Also known as the Cape Baboon, the Chacma Baboon is a member of the Old World monkey family. This species is one of the largest in size and weight of all of the baboons measuring about 115 centimeters and weighing 15 to 31 kilograms. The Chacma Baboon is usually dark brown or gray and has a patch of very course hair at the nape of its neck.
One big difference between this type of baboon and others is that the male Chacma Baboon does not have a mane. Another way to differentiate this baboon from others is that they have a very long, downward pointing faces. Those that come in contact with these animals will also find that the species has quite large canine teeth, which measure as long as two inches and that the males are much larger than the females.
Young Chacma Baboon in South Africa.
The Chacma Baboon is found in southern Africa from South Africa to Angola, Zambia, and Mozambique. There are many different varieties throughout these ranges that have different colorings such as the Cape Chacma and Gray-footed Chacma. There is another member of the species, which is the Ruacana Chacma, which is usually found in Namibia and Angola that is much smaller than the other versions of the animal.
The Chacma Baboon seems to be quite adaptable because it can be found in very grassy areas to the Kalahari desert. These baboons are often found in the same areas that are inhabited by humans, but they are known to keep their distance from them or simply not take much interest in them at all, though in some areas this is not the case as people feed the baboons.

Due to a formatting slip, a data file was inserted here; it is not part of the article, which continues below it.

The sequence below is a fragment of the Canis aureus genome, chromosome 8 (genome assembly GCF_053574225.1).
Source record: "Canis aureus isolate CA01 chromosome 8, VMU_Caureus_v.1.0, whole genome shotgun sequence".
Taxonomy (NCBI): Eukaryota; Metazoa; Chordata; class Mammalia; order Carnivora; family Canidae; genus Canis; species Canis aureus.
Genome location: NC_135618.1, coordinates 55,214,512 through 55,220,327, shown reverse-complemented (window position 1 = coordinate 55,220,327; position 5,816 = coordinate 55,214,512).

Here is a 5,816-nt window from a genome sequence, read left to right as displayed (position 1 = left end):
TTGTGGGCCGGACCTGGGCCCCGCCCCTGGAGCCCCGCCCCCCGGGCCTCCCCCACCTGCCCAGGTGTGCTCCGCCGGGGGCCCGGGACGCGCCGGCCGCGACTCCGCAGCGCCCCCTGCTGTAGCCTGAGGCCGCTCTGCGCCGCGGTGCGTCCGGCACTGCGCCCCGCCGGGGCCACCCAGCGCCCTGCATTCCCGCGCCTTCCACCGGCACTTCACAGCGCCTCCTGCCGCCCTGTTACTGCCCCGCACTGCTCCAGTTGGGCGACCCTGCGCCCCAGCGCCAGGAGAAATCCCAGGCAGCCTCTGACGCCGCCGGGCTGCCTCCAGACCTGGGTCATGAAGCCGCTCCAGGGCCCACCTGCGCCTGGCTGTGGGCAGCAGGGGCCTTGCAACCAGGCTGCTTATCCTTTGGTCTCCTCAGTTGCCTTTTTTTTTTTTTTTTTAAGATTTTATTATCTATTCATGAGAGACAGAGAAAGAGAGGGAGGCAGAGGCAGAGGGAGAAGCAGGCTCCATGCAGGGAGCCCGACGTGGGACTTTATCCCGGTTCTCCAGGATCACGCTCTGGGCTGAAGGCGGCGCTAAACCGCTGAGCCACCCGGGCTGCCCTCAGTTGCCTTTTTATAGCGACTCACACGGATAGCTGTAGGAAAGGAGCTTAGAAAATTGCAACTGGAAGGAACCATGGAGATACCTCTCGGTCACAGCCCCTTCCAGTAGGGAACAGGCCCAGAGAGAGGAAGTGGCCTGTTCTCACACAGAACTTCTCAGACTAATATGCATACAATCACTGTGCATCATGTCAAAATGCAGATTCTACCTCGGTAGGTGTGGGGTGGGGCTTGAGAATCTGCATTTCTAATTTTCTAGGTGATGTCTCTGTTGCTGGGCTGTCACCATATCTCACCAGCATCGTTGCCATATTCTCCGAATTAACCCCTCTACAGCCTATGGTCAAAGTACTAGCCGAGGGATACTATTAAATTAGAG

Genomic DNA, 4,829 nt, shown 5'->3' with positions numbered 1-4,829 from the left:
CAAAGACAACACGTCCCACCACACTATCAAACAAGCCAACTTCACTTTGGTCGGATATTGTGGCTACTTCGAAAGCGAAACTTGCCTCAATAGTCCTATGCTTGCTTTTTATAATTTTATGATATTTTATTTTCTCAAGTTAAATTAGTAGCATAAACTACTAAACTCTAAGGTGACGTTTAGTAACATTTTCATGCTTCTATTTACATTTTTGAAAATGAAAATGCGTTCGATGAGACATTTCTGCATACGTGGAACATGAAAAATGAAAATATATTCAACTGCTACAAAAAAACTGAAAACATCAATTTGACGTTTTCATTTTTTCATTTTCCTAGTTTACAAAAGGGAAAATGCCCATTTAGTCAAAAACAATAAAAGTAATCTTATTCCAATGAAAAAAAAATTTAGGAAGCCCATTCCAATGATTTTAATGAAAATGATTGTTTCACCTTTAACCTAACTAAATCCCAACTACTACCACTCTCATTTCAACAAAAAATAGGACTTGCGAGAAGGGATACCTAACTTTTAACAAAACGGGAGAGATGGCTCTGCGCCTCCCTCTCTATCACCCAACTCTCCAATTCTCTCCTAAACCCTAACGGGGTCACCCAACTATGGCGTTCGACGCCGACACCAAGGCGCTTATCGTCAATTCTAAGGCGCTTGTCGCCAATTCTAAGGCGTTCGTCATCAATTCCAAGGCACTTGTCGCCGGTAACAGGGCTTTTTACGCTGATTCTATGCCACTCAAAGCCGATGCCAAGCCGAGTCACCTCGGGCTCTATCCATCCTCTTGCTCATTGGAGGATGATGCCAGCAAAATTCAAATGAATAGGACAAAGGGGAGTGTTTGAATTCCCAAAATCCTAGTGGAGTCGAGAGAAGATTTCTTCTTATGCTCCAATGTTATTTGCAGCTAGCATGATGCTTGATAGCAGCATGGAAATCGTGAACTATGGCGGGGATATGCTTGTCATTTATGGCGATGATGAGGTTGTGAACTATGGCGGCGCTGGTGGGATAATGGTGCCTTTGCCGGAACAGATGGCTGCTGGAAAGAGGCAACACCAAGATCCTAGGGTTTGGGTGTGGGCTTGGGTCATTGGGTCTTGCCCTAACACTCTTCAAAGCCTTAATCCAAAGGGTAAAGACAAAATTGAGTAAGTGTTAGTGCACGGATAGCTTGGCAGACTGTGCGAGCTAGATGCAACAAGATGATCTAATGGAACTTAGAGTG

Being omnivores and living in a wide range of places the Chacma Baboon will generally eat whatever they can find in the area in which they live. They are known scavengers and will eat fruits, insects, seeds, and small animals. Many baboons have found that humans are an excellent source of food and will take food from them or simply visit areas where humans leave their food remains.
The Chacma Baboon is a social animal, and therefore lives in small social groups that have males, females, and young. It seems as though there is a very strong hierarchy among the groups that is passed down from one generation to the next. Those that seem to have the closest relationships are unrelated males and females. Groups of Chacma Baboons are referred to as troops, and each troop has their own behavior and means of communication that may include facial expressions, calls to one another, sounds, and even touch of one baboon to the other.
These baboons are still available in vast numbers, which is why they do not rank amount the endangered species that inhabit the same areas. Though they are not listed as endangered now, many think that this will change within the next ten years due to habitat loss, which is already being seen in some areas with troop sizes dwindling year after year.